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US Special Rep calls for enabling business environment in Ghana

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Mr Nathan (in suit) interacting with Mr Sampath Agalawatta, General Manager Operations of DTRT.
Mr Nathan (in suit) interacting with Mr Sampath Agalawatta, General Manager Operations of DTRT.

Mr Scott A. Nathan, Special Representative, Commercial and Business Affairs of the US Department of State, has called on government to provide the enabling environment for joint venture businesses such as DTRT to thrive.

He said the venture was the sort of thing that the US department of State wants to see happening over and over again, which requires an enabling environment and the right business and investment climate.

Speaking during a tour of the DTRT production facility in Accra, as part of a two-nation visit, he said the company employs more than 1,100 people at the factory and the need for more space in order to expand production was an opportunity for Ghana as it would provide more jobs especially for the youth, who are the majority of the employees.

“What Ghana is doing here is a terrific thing. I know that my colleagues at the West Africa Trade Hub are working to help support the ongoing growth of these businesses. This is a shining example and that includes working with them to secure more space,” he stated.

Mr Nathan said he was very impressed with what he saw at the factory, saying it was a real accomplishment, in spite of the challenges that came with the opportunities.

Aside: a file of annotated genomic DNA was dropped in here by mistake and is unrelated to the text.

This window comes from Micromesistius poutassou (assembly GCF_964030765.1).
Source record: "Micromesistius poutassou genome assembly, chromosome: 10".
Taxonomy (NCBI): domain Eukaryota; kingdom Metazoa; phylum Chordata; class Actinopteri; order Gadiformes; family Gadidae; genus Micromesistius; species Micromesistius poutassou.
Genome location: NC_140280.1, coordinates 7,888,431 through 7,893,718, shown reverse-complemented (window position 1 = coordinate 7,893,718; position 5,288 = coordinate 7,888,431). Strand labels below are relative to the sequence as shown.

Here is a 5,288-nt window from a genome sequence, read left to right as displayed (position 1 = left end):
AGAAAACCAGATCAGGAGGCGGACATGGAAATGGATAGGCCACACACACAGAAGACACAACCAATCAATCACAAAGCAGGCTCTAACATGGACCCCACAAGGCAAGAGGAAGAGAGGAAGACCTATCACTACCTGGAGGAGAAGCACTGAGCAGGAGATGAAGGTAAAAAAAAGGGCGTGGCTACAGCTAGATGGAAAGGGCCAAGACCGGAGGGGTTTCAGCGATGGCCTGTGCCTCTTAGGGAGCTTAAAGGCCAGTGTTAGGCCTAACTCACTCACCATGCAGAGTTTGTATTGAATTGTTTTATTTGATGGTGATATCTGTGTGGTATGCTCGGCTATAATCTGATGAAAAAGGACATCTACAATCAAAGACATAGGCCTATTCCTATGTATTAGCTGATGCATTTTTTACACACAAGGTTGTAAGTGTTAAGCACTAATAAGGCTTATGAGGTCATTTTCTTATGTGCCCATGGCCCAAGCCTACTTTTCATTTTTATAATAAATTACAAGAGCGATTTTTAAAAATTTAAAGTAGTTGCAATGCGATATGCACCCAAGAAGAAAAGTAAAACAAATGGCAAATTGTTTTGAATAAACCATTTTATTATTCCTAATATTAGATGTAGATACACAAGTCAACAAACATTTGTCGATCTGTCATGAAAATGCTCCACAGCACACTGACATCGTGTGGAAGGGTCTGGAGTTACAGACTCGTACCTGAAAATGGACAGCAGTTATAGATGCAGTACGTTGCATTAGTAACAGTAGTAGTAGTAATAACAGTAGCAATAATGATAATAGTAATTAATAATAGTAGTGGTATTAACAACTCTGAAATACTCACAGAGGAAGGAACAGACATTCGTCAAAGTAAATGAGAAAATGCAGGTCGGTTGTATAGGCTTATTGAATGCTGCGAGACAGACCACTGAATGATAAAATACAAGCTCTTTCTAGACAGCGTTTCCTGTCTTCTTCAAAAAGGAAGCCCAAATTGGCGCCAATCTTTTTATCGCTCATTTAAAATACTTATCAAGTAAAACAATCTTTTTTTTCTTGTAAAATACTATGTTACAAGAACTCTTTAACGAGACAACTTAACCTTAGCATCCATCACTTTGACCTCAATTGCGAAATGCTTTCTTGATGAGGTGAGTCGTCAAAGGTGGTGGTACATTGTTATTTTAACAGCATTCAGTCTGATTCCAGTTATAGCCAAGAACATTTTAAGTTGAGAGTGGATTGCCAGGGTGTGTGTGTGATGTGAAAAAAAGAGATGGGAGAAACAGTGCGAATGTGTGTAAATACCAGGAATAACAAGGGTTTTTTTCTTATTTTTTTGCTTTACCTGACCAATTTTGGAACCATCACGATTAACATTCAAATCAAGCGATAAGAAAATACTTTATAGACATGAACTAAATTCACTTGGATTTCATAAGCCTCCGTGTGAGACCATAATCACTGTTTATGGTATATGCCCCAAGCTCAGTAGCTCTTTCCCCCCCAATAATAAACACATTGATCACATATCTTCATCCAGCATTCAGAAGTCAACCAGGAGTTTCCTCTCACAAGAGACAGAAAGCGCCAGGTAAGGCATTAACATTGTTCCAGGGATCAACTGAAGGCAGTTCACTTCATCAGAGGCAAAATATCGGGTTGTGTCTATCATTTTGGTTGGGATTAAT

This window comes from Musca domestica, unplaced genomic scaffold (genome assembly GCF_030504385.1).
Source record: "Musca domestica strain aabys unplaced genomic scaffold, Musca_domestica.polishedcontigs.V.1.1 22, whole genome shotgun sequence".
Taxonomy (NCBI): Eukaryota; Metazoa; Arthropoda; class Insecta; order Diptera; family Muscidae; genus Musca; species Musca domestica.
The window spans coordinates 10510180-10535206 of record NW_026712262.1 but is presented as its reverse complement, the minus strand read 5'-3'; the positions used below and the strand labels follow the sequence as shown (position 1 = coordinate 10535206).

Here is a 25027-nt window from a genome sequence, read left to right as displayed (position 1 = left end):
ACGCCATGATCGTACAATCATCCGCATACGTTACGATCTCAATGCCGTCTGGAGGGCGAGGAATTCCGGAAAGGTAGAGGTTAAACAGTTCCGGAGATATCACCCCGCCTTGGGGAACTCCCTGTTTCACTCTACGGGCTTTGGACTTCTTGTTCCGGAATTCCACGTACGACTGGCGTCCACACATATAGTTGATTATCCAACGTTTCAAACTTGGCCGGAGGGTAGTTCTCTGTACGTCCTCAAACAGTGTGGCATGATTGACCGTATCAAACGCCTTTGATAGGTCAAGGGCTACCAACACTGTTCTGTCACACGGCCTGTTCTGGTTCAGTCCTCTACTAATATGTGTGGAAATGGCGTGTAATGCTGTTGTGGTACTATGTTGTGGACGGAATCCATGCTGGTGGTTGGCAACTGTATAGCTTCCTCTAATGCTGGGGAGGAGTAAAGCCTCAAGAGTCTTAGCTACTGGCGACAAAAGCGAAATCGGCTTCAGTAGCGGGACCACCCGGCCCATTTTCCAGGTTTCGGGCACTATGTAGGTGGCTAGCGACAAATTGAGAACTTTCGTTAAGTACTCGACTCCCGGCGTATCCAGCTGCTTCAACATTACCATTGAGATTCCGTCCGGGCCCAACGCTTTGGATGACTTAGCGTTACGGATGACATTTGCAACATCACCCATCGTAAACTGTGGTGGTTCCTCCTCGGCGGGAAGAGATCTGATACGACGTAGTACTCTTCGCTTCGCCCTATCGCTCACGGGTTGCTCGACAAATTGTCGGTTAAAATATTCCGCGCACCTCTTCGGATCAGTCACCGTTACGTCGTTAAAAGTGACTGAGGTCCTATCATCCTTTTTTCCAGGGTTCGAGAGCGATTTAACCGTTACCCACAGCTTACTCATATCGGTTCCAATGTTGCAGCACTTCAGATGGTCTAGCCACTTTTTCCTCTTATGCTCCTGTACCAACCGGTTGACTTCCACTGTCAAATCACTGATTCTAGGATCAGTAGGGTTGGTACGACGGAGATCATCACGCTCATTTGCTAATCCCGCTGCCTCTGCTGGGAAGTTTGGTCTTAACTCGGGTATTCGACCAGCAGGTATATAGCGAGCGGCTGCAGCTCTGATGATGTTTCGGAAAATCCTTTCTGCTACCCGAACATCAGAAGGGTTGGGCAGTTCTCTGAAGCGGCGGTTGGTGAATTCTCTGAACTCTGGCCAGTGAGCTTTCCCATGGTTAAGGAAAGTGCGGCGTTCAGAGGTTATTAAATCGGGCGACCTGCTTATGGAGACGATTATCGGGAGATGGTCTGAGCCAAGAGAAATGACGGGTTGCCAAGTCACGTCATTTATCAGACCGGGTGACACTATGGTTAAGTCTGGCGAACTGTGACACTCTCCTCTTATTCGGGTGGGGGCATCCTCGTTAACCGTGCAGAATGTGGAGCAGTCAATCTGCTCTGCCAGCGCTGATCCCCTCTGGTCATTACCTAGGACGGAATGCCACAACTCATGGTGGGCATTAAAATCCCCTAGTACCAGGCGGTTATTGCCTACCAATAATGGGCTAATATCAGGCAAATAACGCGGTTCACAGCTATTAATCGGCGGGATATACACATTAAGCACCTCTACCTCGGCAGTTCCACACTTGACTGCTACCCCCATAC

He noted that that the African Growth and Opportunities Act (AGOA) was big part of the opportunities that were available in Ghana.

AGOA is a US non-reciprocal trade preference programme designed to help spur market-led growth and development in sub-Saharan Africa and deepen US trade and investment ties with the region.

According to the Congressional Research Institute, the programme provides duty-free treatment to US imports of certain products from eligible sub-Saharan African countries.

Although most of the products imported into the US under AGOA are oil imports, apparel remained a top non-oil export for AGOA countries, giving them a competitive advantage over other apparel producers.

Mr Nathan noted that US support for such initiatives symbolised the context of its commitment to Ghana. terrific

“Ghana is a very important partner for us. Ghana is the largest recipient of US aid in West Africa and a critical trading partner for the United States and vice versa,” he stated.

He noted that this tied into President Barack Obama’s focus on promoting economic empowerment globally through entrepreneurship and job creation, with particular emphasis on women and youth.

Mr Marc Hansult, Co-Chief Executive Officer of DTRT Apparel, said the company had decided to partner with local company, Dignity; and not start an independent business because it wants to help promote the local industry instead of just being a foreign investor, which is not as developed as it is in other countries.

“In the long run, we also hope to attract other buyers to place business with the companies around and thus jumpstart the whole industry. That’s usually how it happens; you need one success that people will see and buyers will gain confidence and become serious about a certain region.”

He noted that the industry is such that a lot of business is being moved out of China and buyers looking for new homes and looking mostly in Africa. The challenge however is the difficulty in identifying local partners with the know-how and the infrastructure to service the export business.

Mr Hansult noted that Ghana has tremendous potential and good human resources willing to work, though they have to learn everything and are provided training before they are put on the production lines.

Source: GNA

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